Interesting stuff, via The Simi Valley Acorn:
Catholics in Ventura County and around Southern California will be celebrating next month when one of the church’s most venerated relics makes a visit to St. Rose of Lima in Simi Valley for three days of healing masses. It will be the first time the arm of St. Jude, which is normally kept in the Dominican Shrine of St. Jude Thaddeus in Chicago, is displayed on the West Coast, according to the Rev. Joseph Shea of St. Rose of Lima. “It’s never traveled this far west,” he said. Accompanying the relic will be the Rev. Michail Forde of the Dominican Shrine of St. Jude Thaddeus, who will lead the special masses at the church at 1305 Royal Ave. The services will be held at 7 p.m. Monday, Tuesday and Wednesday, Jan. 11 to 13. “We believe God’s grace is so powerful that through the remains of his saints, people would be healed,” Shea said. “It’s not the remains themselves that heal. It’s God’s grace that provides the healing.” The visit by the relic was organized by the Dominican Shrine of St. Jude Thaddeus as part of the Jubilee Year of Mercy declared by Pope Francis in October for the church’s 1.2 billion Catholics.
Curious about St. Jude? Here’s some of what we know:
He was possibly a cousin of Jesus, a brother to St. James the Lesser, and certainly one of Jesus’ early disciples. We don’t know the circumstances of his becoming a disciple, but we can imagine that Jude heard Jesus preaching and was moved by what he heard – God loves everyone! For some time Jude followed Jesus as he went about Galilee preaching. Jesus chose Jude as one of his 12 Apostles. In Luke’s listing of the 12 (6:16) Jude’s name appears. In Matthew (10:3) and in Mark (3:18), the name Thaddeus is used. That is why we call our patron, Saint Jude Thaddeus. We have no clear record of where St. Jude served the growing Catholic Church in the first century. Some sources within the patristic tradition claim that St. Jude preached the Good News in Judea, Samaria, Syria, Mesopotamia and Libya. It is also likely, because of such strong devotion to Saints Simon (Bartholomew) and Jude in Armenia, which seem to have been established before the Fourth Century, that St. Jude did indeed preach the Gospel there as well. He shares his feast, October 28th, with Saint Simon, presumably because they preached and died together in Syria around the year 65 AD. Many pictures of St. Jude show him with a flame over his head – a reminder that the Holy Spirit came upon him in tongues of fire at Pentecost. (Acts 2:3) He is also represented carrying an image of Jesus – a reminder that each of us is to bring Christ to others. Other attributes or symbols that accompany images of St. Jude include an axe (symbolic of his martyrdom be being beheaded), a boat, and an oar. St. Jude is known as the Patron of seemingly impossible or lost causes and desperate situations. He is also the Patron of many other cities and organizations like the Chicago Police Department, St. Petersburg, Florida, Cotta, Rio de Janeiro, and the Philippines among others.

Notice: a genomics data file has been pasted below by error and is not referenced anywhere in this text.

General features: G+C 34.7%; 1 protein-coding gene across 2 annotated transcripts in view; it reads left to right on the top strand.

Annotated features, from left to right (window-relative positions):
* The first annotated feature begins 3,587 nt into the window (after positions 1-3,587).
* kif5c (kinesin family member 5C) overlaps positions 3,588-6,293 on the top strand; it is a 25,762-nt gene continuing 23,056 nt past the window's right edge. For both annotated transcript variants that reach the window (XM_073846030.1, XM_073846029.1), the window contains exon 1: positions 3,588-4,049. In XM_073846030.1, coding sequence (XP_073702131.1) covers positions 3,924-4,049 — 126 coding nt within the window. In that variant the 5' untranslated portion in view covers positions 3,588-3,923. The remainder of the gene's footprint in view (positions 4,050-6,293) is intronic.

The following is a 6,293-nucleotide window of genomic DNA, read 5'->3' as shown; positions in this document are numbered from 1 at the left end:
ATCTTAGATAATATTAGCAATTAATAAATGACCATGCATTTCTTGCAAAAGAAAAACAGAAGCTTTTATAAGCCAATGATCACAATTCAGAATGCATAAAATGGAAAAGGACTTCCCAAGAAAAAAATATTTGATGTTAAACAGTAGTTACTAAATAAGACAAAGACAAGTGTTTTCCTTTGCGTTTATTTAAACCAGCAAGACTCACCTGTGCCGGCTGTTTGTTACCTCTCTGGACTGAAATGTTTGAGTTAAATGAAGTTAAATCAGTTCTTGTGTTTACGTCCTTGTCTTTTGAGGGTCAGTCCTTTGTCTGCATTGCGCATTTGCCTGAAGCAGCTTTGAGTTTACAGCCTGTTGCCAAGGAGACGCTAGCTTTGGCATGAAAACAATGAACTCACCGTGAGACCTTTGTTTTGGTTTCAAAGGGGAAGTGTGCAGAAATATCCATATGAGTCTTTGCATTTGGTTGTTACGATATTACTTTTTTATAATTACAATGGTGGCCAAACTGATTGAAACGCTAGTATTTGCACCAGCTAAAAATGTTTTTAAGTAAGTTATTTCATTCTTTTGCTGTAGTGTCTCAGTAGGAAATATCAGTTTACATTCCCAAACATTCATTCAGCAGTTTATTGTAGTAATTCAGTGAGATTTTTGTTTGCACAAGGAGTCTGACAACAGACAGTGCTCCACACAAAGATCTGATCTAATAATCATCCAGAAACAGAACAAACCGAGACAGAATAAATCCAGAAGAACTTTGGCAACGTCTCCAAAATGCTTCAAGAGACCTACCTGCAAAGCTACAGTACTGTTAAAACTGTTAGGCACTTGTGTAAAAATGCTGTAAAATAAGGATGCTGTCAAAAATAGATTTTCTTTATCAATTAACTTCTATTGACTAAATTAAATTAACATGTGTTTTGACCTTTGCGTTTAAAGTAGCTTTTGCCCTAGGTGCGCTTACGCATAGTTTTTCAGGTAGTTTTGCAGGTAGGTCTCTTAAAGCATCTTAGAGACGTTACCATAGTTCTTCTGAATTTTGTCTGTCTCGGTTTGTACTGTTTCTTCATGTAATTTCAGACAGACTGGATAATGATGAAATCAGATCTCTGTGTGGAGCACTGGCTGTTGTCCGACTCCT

Now, about that arm:
After his martyrdom, the body of St. Jude was buried temporarily in Mesopotamia and them given permanent internment in St. Peter’s Basilica in Rome with the other Apostles. His forearm was incases in a silver reliquary and located for many centuries in Armenia. At the beginning of the 18th century, Armenian Dominican Missionaries left Armenia because of the Moslem persecution and brought the relic to Smyrna, Turkey. After another round of persecutions, the relic was given to the Dominicans in Turin, Italy. In 1949, the Dominican Province of St. Peter Martyr in Turin presented the relic to us on the 20th anniversary of our Shrine’s dedication to St. Jude. We are the Dominican Province of St. Albert the Great, or as we are also known as the Dominican Central Province of the U.S. The arm relic is permanently displayed at the Dominican Shrine of St. Jude Thaddeus located in St. Pius V Parish, 1909 S. Ashland Ave., Chicago, IL. 60608. It is reportedly the largest relic of an Apostle located outside of Rome.
Photo: Dominican Shrine of St. Jude Thaddeus / Chicago